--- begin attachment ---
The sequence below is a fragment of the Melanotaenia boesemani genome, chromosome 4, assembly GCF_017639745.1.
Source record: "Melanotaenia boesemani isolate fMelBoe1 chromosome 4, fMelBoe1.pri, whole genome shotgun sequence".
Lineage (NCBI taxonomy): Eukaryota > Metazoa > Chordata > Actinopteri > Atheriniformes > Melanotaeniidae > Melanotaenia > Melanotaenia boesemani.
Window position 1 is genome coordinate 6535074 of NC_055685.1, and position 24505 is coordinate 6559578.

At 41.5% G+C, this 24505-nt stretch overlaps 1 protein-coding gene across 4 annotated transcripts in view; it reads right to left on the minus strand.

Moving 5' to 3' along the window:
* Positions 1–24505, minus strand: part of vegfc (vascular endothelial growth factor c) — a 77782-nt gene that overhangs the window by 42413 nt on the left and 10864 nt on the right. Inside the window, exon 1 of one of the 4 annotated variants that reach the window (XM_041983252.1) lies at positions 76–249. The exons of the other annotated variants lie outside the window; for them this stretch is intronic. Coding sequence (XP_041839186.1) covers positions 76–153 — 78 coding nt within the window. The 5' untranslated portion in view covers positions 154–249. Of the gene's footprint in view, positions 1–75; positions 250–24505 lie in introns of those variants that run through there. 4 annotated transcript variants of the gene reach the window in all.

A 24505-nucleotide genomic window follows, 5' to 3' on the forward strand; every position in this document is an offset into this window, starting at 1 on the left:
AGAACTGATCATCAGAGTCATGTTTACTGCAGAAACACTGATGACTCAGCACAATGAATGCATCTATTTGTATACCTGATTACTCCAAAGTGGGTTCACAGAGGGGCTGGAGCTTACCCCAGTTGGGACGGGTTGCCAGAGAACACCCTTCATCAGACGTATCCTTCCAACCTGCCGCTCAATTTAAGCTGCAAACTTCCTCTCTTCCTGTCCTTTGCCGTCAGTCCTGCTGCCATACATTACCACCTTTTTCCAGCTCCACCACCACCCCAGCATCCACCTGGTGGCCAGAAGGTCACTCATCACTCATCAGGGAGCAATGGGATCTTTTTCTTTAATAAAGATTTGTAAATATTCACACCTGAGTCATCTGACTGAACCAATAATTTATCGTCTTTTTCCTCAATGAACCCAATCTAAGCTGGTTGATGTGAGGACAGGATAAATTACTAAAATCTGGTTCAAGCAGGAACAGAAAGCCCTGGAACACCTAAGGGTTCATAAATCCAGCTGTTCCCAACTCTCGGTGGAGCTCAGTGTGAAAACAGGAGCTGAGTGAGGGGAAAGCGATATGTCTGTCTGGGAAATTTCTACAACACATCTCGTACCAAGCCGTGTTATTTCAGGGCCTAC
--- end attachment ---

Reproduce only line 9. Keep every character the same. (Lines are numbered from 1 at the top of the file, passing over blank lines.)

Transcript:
AGAACTGATCATCAGAGTCATGTTTACTGCAGAAACACTGATGACTCAGCACAATGAATGCATCTATTTGTATACCTGATTACTCCAAAGTGGGTTCACAGAGGGGCTGGAGCTTACCCCAGTTGGGACGGGTTGCCAGAGAACACCCTTCATCAGACGTATCCTTCCAACCTGCCGCTCAATTTAAGCTGCAAACTTCCTCTCTTCCTGTCCTTTGCCGTCAGTCCTGCTGCCATACATTACCACCTTTTTCCAGCTCCACCACCACCCCAGCATCCACCTGGTGGCCAGAAGGTCACTCATCACTCATCAGGGAGCAATGGGATCTTTTTCTTTAATAAAGATTTGTAAATATTCACACCTGAGTCATCTGACTGAACCAATAATTTATCGTCTTTTTCCTCAATGAACCCAATCTAAGCTGGTTGATGTGAGGACAGGATAAATTACTAAAATCTGGTTCAAGCAGGAACAGAAAGCCCTGGAACACCTAAGGGTTCATAAATCCAGCTGTTCCCAACTCTCGGTGGAGCTCAGTGTGAAAACAGGAGCTGAGTGAGGGGAAAGCGATATGTCTGTCTGGGAAATTTCTACAACACATCTCGTACCAAGCCGTGTTATTTCAGGGCCTAC